Lynne, very impressively, was able to do all of the routes. She had a problem with 'paralysis' - lack of confidence in the upcoming move, and inability to pull the trigger on it. Pat, who was an excellent guide in all respects, did quite a bit of coaching and encouragement, and once or twice scrambled up the rock to where she was. Lynne developed a Monica Seles-like vocal technique for getting over the hard parts, which had me doubled over with laughter for long periods.

Most of the routes were below 5.9, so they were pretty easy for me. On the next-to-last climb Pat had me try a 5.10C bit, a smooth slightly-overhanging bulge with no handholds to speak of. I spent about 5 minutes working on it, tried 4 times but couldn't quite get over, in spite of an all-out rope 'lift' from Pat and Lynne. Something for next time! The last route was a 5.9 with a non-obvious move halfway up, which I failed to discover but was able to do after Pat pointed it out (Lynne also did it, with a bit of rope help).

Pat is a 40-ish 'climbing bum' who has spent his youth in Yosemite Valley, Joshua Tree, and other climbing Meccas. A very interesting and amiable guy. He's currently studying for a Masters in Philosophy at San Diego State. We discusses Hegel while Lynne was climbing, and Lynne and I vainly tried to recall the words to the Monty Python Philosopher's Drinking Song.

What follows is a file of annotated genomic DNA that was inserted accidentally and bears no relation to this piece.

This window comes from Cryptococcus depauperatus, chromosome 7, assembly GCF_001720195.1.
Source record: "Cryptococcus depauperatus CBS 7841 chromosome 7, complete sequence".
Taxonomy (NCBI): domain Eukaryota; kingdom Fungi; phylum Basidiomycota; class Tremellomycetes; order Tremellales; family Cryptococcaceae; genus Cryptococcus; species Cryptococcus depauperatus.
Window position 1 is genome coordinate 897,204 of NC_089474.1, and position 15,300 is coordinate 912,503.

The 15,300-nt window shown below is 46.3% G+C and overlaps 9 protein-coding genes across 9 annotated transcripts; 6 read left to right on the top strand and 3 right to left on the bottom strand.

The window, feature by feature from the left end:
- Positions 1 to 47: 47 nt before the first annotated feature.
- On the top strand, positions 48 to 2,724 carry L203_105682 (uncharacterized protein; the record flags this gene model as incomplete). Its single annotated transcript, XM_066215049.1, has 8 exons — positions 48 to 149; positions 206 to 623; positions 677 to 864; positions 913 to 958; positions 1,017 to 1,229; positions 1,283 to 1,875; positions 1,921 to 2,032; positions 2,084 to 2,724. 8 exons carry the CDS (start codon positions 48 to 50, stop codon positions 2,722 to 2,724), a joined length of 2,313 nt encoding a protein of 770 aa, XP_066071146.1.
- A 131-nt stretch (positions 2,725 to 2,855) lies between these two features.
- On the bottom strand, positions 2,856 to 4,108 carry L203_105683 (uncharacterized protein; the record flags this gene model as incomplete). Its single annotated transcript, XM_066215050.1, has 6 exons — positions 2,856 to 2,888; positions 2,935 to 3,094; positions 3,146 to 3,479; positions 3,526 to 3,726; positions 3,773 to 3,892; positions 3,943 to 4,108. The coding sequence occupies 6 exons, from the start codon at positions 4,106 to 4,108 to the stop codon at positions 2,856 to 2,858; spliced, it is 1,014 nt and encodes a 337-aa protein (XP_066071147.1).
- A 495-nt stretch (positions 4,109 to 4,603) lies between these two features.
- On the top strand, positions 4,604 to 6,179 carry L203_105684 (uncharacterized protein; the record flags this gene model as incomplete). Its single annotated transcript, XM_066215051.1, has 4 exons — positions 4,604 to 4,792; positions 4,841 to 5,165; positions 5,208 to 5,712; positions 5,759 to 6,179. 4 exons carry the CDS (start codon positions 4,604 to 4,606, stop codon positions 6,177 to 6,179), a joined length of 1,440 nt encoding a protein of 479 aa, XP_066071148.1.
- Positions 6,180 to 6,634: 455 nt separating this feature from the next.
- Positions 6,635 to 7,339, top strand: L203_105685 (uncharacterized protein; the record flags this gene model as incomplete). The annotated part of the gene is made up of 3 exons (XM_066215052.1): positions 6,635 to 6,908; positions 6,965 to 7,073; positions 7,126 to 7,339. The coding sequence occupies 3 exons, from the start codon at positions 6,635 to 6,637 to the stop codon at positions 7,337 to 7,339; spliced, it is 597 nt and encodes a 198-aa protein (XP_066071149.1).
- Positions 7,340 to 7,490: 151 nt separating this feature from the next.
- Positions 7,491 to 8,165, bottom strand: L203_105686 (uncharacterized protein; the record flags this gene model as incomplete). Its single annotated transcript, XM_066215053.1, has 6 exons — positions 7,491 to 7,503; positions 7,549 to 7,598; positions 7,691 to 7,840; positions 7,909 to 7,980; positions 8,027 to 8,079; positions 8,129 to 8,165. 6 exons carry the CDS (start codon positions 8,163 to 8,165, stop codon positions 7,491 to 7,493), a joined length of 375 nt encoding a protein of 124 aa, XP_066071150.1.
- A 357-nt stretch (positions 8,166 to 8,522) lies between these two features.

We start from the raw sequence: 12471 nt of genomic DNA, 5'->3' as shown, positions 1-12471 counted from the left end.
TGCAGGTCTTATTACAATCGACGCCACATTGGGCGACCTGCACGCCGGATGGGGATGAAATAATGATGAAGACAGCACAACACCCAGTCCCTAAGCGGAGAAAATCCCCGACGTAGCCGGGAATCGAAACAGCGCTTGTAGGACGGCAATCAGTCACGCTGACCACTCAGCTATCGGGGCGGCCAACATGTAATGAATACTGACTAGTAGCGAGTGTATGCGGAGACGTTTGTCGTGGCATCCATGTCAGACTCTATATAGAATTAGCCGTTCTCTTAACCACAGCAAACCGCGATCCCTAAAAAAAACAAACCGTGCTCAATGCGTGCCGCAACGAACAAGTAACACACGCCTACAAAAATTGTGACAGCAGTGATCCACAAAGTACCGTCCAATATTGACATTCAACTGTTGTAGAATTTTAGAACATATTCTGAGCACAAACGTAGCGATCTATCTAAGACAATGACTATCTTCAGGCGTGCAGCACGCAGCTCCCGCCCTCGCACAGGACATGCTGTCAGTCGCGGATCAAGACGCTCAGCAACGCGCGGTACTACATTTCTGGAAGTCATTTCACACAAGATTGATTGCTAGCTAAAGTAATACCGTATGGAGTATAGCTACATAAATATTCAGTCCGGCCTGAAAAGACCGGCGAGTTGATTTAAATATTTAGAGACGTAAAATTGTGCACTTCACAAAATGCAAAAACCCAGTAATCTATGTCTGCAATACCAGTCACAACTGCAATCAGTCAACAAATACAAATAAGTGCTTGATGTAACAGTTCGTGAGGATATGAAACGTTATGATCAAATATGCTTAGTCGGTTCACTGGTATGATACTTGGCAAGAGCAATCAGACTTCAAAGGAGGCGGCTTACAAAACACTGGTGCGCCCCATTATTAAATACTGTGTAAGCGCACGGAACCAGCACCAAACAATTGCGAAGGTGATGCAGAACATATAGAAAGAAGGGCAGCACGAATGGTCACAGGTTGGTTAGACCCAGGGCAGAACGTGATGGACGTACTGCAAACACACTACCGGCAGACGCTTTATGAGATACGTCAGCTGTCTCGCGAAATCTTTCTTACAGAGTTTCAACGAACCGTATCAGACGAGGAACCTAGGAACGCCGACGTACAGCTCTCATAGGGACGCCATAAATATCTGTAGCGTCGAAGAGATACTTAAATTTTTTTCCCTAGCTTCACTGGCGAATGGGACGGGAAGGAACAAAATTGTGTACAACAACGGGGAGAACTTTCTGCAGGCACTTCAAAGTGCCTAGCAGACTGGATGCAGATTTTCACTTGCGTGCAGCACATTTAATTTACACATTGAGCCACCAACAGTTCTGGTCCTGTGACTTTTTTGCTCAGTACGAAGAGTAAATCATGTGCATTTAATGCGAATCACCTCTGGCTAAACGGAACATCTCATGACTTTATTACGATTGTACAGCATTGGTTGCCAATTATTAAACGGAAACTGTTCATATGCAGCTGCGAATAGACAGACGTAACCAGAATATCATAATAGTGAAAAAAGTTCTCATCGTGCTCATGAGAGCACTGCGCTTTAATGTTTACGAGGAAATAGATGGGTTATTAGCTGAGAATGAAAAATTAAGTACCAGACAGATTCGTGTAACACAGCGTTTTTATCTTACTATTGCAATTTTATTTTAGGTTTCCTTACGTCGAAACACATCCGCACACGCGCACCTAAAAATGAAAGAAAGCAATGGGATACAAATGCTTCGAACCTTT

As the sun was sinking we reluctantly called it a day, bade farewell to Pat, drove back to town, surveyed the dining options and ended up eating Mexican food at Arturo's (C+).

The next day (Saturday) we headed back into the park and climbed Ryan Mountain, 2 hour round-trip with a nice 360-degree view at the top.

Then we drove down to Hidden Valley, parked, and walked up into the first boulder pile we found. This was a wild 50-foot-high complex; we tried various routes and made it most of the way up, emphasizing safety (climbing down is the hard part).

Hard to see, but climbers are on the spire to my left.

Then we crossed the road back to Turtle Rock and tried to find an easy route up. The first 10 feet was a 45-degree slab with minor features. I tried this a few times, but it was clear that the descent would be a bit dicey (and a slip would result in a bad fall) so we played it safe and found some lower boulders to work on. One of these resulted in an awkward situation for Lynne that I'm not at liberty to discuss.

The awkward situation occurred atop the boulder at the right.

Our final climb of the day was a 70-foot slab, steep enough to produce some major butterflies, with a wonderful view from the top.

By now it was past 4:00, so we hustled into the car and made it back to the airport in time for our 8:10 flight, with a stop at Del Taco (ugh).

A fantastic trip - the weather was sunny and mild (70's) both days. The Joshua trees (so named by Mormons in reference to a Biblical story in which Joshua has to keeps his arms raised for a long period; the trees have awkward, angular branches) were bizarre and beautiful. We want to return, hopefully before it reaches the unpleasant heat of summer (100-110) in a month or two.

More pictures from the trip

Copyright 2017 © David P. Anderson